D2/Webtop Brava Enterprise vs. Linux

For some time Opentext has been offering Brava viewer as part of their product portfolio. This viewer allows to view/mark/annotate/etc documents from D2 or Webtop.

Originally, this software was developed for Windows, so for the components (Brava Server, Job Processor) that needed to access the same data, the decision taken was using a shared folder accessible from both Windows servers. And this is configured on the brava.properties file with the displaylist.cache.root and local.displaylist.cache.root parameters. These parameters should point to an unc path (\\server_name\shared_folder).

Now, there’s a Linux version for Brava that includes Job Publisher, which is the Linux-equivalent for Job Processor (but with less features). If you’re using these components, those variables should point to a local folder on the Linux server that has both the Brava server and Publisher (or a common mounted drive on both Linux servers)

Question here is, can we use the Job Processor on Windows with Brava Server on Linux? The (official) answer is no, but why?

What happens when Brava server receives a request to open a file? Brava server downloads locally the file and it places a request on a queue that is checked by Job Processor/Publisher. This message in the queue contains the (local) location of the file that needs to be processed by the “external” component (Processor/Publisher). And this value is the one specified on those parameters.

So for a “Brava on Windows” setup, the message would indicate the file is on \\server_name\shared_folder\xxxxx, and on Linux it would be a local path: /opt/opentext/brava/dlcache/xxxxx. This means that a Windows/Linux situation configuration won’t work, as the windows server would read a message stating that the file is on /opt/opentext/brava/dlcache and this is not possible on Windows.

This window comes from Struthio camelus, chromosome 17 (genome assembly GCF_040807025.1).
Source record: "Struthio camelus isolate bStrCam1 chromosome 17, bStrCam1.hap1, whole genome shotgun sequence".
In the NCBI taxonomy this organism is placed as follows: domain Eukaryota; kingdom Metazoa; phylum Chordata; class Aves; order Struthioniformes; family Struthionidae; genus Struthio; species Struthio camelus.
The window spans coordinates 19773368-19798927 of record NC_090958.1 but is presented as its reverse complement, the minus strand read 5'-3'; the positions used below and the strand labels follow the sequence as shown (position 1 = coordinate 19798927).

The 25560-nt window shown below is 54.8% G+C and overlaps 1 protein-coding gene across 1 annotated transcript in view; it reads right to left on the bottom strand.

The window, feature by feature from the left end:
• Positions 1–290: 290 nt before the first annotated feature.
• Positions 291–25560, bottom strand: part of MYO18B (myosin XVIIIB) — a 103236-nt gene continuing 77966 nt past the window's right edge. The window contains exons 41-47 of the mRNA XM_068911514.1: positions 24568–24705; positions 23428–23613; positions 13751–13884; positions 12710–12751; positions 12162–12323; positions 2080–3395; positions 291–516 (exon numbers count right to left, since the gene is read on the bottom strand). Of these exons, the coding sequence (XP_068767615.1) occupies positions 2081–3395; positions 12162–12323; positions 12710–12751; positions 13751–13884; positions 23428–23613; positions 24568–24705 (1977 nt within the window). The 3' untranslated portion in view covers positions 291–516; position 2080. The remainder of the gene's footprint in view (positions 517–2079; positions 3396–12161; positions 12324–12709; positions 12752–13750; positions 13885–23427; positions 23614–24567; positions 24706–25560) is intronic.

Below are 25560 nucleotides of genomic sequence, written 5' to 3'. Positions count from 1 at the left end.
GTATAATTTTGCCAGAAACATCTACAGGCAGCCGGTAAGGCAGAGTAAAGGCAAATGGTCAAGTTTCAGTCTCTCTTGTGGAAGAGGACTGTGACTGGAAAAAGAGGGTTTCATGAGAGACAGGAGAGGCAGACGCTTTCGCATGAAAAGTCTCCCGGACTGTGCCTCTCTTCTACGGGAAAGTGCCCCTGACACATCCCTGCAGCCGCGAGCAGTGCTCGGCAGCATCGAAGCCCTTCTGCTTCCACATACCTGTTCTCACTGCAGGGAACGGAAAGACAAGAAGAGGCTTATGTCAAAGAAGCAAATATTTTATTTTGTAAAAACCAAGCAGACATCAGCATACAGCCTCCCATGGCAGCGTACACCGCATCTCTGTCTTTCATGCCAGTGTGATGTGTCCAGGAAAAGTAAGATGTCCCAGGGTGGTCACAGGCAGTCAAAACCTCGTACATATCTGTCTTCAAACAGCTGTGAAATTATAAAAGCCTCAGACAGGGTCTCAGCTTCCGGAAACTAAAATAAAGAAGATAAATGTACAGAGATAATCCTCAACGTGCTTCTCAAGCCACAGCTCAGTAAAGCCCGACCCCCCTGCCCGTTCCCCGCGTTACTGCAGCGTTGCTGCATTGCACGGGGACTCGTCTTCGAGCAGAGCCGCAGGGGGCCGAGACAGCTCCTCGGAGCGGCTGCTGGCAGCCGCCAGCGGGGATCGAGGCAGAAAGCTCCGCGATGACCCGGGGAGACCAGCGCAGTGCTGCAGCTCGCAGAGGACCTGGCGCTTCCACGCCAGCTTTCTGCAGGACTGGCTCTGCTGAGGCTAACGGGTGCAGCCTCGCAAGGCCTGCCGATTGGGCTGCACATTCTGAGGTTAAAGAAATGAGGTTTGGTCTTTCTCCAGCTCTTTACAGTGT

So how complex is to “improve” this situation? Well, actually is quite simple. Brava uses a class (com.igc.be.cache.filesystem.FsPublishRequestHandler) to create the requests that will be queued. In this class you can find two methods that fill those paths by doing something like dir.getPath(), which returns the absolute path for the “cached” file.

So, if you’re on Linux, you can use cifs-utils to mount a Windows shared drive as a folder in Linux (/mnt/dlcache), specify that folder on the server.properties file so Brava server can write the files there and then override the FsPublishRequestHandler class replacing the values returned by these dir.getPath() methofs replacing “/” with “\” (for Windows paths) and the local Linux path (/mnt/dlcache) with the shared Windows folder (\\server_name\shared_folder or even the local drive for the Windows server). With this change, the message on the queue will be pointing to a local Windows drive, will be processed by the Job Processor and the result will be accesible by the Brava server on Linux.

Even though this is a quite “simple” approach, it would be best to simply add two additional “remote” parameters to server.propeties and use the same value on the 4 of them if you’re on Windows, or the appropiate ones if using a Windows/Linux combination, so Brava server would use the local ones, and the Processor would use the remote ones.

Hopefully Opentext will implement this some day, as looks like there’s no real technical impediment to provide a parity of features between the Windows/Linux versions (as long as you can deploy at least one Windows server for Job Processor).

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